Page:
Market Overview

Goldman Yanks A Bunch Of Cash From Its Socially Responsible ETF

Goldman Yanks A Bunch Of Cash From Its Socially Responsible ETF

An increasingly popular strategy in the world of exchange traded funds is for issuers to seed their new ETFs with internal capital. In the ETF space, size often begets size, so the strategy can prove effective in luring other investors to the fund.

That doesn't mean the issuer's capital stays in its ETFs forever. Just ask Goldman Sachs Group Inc. (NYSE: GS).

What Happened

The Goldman Sachs JUST U.S. Large Cap Equity ETF (NYSE: JUST), which debuted last June, is significantly lighter in the assets under management these days after Goldman pulled nearly $102 million from JUST when it became apparent the socially responsible fund could remain above the coveted $100 million in assets under management level without Goldman's seed capital.

“Goldman Sachs has pulled its seed capital from the Goldman Sachs JUST U.S. Large Cap Equity ETF (JUST), slashing the fund’s assets under management by nearly half,” The Wall Street Journal reports, citing sources close to the matter.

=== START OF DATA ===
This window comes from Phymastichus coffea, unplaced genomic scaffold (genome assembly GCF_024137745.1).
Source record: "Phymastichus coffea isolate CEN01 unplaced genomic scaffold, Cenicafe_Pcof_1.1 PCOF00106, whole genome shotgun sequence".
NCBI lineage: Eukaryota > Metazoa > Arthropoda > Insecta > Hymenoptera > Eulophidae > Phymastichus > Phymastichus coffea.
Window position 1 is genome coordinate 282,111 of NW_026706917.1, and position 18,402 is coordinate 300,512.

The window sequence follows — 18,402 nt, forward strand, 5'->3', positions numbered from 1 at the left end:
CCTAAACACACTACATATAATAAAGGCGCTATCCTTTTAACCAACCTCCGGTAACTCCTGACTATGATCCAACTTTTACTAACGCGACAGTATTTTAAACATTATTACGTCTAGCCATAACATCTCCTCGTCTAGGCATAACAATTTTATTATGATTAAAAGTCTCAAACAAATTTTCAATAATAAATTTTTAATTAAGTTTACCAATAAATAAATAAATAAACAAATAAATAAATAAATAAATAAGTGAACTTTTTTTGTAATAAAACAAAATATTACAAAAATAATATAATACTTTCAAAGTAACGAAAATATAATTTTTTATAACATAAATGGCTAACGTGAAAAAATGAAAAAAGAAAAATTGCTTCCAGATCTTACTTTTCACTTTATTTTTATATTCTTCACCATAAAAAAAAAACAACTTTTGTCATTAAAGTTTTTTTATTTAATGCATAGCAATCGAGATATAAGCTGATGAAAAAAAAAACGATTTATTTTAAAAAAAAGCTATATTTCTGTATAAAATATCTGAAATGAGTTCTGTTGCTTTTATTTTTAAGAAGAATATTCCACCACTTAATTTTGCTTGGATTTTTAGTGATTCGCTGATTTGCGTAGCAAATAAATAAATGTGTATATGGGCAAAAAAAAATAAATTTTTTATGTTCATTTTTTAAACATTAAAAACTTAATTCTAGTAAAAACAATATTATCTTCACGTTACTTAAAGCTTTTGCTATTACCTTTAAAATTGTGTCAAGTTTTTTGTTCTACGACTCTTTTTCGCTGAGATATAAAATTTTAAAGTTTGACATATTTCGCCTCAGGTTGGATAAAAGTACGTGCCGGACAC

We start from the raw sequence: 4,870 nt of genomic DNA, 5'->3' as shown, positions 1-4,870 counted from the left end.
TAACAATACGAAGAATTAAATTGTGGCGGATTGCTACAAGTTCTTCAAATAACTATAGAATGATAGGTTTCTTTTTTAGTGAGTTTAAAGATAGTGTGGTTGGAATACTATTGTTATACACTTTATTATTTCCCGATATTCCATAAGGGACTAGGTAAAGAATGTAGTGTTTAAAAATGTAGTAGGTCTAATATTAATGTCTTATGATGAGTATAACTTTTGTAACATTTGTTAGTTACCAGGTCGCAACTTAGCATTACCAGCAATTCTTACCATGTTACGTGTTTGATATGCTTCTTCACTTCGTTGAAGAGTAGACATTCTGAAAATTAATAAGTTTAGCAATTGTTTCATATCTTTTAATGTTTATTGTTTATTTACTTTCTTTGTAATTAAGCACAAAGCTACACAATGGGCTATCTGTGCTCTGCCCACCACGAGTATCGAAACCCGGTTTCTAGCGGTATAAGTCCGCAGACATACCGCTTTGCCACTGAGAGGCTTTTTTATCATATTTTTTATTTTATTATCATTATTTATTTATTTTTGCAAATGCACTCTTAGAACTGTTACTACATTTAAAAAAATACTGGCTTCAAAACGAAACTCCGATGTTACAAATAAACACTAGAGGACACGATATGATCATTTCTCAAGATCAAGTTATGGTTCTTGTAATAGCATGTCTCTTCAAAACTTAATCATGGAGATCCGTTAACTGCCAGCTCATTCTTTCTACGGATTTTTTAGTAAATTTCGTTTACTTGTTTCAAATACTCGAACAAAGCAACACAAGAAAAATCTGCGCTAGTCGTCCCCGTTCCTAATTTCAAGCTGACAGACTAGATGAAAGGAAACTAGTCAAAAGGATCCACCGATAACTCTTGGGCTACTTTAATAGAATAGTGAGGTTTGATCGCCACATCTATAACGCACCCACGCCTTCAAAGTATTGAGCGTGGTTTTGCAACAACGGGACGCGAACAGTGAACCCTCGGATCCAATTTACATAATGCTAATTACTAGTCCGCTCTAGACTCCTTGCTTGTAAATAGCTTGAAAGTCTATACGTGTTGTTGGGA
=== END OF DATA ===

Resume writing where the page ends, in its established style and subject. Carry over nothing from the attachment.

Why It's Important

As of March 8, JUST had $109.57 million in assets under management, according to Goldman data. Data indicate $101.87 million departed the fund for the week ended March 8. Those outflows expanded JUST's year-to-date departures to $105.67 million.

JUST follows the JUST U.S. Large Cap Diversified Index. That index “provides market cap-weighted exposure to companies with above-average JUST scores based on the most recent rankings within each industry group; sector neutrality may contribute to a low tracking error,” according to Goldman Sachs Asset Management.

When JUST debuted last June, it had what was at the time the best first day ever for a socially responsible ETF, hauling in $250 million in assets. That crown now belongs to the Xtrackers MSCI USA ESG Leaders Equity ETF (NYSE: USSG), which hauled in $846 million on its first day of trading last week.

What's Next

Departures from JUST do not need to be viewed in a negative light. One way of looking at the outflows is that Goldman is hinting the fund is viable on its own. Year to date, JUST is up 10 percent, indicating its primary challenge may be beating broader benchmarks, such as the S&P 500.

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